Phineas and Ferb: Quest for Cool Stuff is a platforming game based off the hit TV show, Phineas and Ferb on the Disney channel. Known for its clever writing, humor, and catchy musical numbers; the show revolves around two brothers, (Phineas and Ferb) who build amazing contraptions and explore areas all around the world in an attempt to fill their summer vacation with fun and adventure. While all this is going on, their older sister, Candace, attempts to catch her brothers in the act of building outlandish contraptions in order to get them in trouble with their parents.  Unbeknownst to any of the family, the brother’s pet platypus, Perry, always sneaks off because in reality, he is a secret agent tasked with stopping the nefarious deeds of Dr. Doofensmirtz, a clumsy evil genius who is bent on taking over the world.  As a result of one of Dr. Doofensmirtz’s evil contraptions, the evidence of the brother’s activities for the day is destroyed, Perry stops the evil doctor’s plans, and all is right with the world. It’s a simple formula, but it works really well for the show.


Although the target demographic for this game is young children, I was interested to see if the game could capture the quirks of the show that I found endearing. The story starts out very similar to the show; Phineas and Ferb are bored and decide to create a museum of cool things. To aid them in their search for cool artifacts, Phineas and Ferb build a mobile excavation drill to help them navigate the ruins where cool things are found. As the game progresses, you can use sprockets, (the game’s currency) to upgrade your drill with different paint jobs, wheels, and sound effects, which is a fun way to allow kids to customize their ride. The museum can also be upgraded, but the only purpose to this is for completing the game at %100, which is seems like wasted potential. It would have been interesting if the developers had given you the option of setting up your own museum displays. Instead, you simply view your collected items as a static image with a description to go with each item.

The art style of Phineas and Ferb is bright and colorful, and most of the characters are blocky and oddly shaped. While this art style may not impress everyone, the game does mimic the show’s look faithfully.  Most of the music in the game is pretty forgettable, but some musical tracks from the show have been used pretty effectively and you will definitely have their catchy tunes stuck in your head. All of your favorite characters are present within the game, and some will even assign you side quests that will allow you to unlock more parts for your drill. The best part of the game has to be the writing though. It definitely captures the humor of the show, and the game plays out just like an episode would on TV. The fact that they had the cast of the show do the voice-overs also adds to the fun.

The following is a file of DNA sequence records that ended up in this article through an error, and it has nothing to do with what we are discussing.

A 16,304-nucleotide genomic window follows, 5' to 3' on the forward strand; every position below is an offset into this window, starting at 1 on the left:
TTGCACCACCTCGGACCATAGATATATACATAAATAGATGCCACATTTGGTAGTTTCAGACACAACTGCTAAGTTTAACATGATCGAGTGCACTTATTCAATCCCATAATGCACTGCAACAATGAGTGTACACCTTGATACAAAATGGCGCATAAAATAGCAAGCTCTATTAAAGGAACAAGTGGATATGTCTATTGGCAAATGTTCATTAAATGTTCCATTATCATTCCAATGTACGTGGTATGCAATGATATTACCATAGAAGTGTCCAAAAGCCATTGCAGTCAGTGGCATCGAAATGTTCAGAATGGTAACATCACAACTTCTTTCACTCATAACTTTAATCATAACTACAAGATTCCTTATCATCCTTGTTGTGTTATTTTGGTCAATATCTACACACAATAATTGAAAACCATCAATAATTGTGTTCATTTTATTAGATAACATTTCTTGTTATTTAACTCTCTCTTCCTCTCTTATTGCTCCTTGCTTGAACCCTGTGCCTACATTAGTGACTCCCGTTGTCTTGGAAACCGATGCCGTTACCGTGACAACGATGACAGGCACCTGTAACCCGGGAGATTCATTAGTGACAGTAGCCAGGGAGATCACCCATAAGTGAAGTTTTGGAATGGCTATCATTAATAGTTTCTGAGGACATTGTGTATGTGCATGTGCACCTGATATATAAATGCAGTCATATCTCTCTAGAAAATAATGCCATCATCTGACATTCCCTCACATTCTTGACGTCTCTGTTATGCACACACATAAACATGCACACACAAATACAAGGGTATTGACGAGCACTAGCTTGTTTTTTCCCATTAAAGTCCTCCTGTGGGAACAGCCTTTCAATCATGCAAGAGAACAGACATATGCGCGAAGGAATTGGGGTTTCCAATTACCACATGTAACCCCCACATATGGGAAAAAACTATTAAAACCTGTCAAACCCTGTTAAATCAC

As mentioned earlier, the game is a simple platformer. The controls are simple, and players can run, jump, drill, and wall jump to navigate the ruins. Unfortunately, the game suffers from having odd jumping physics. The problem is when you go to make a jump from a running start, instead of keeping the momentum of your running as you jump, your character slows a bit in mid-air, shortening your jump and making it more difficult than necessary to clear gaps. The labyrinth like levels within the game are also fairly straight forward, but the game does require you to revisit levels once you’ve unlocked certain items so you can try out other paths. Thrown into the mix are a few underwater and low gravity levels in an attempt to mix things up.

Perhaps most disappointing was the lack of boss battles and enemy variety within the levels. During your adventure, you only encounter a handful of enemies, (maybe 3 unique enemy designs total) and all they do is patrol back and forth. The simple AI of the enemies adds no challenge to the game, and the lack of boss battles robs the game of some much-needed variety in gameplay. In order to rectify this, the game features levels where you play as Perry the platypus. While the change of scenery is nice, the gameplay and enemy AI remains the same, making the game feel monotonous. The game is also very short, as I was able to %100 the game in a little under three hours. Assuming a young child is playing this, it would be a safe guess that the game could last anywhere from six to eight hours.


Phineas and Ferb is a show that teaches children the importance of creativity and seizing every opportunity to follow your dreams. While the game excels at mimicking the shows style and humor, the gameplay does not reflect the values the show tries to teach at all.  Although not necessarily a bad game, the lack of creativity and variety in the levels and enemies leaves you feeling slightly disappointed. This may be a game for children, but it feels as though the developers underestimated the gaming ability of most kids. If you enjoy the TV show, then most likely you can still find enjoyment with this game, but the spotty jumping physics, short game length, and monotonous gameplay ultimately outweigh the game’s faithful representation of the show. Pure Nintendo gives Phineas and Ferb: Quest for Cool Stuff a four out of ten.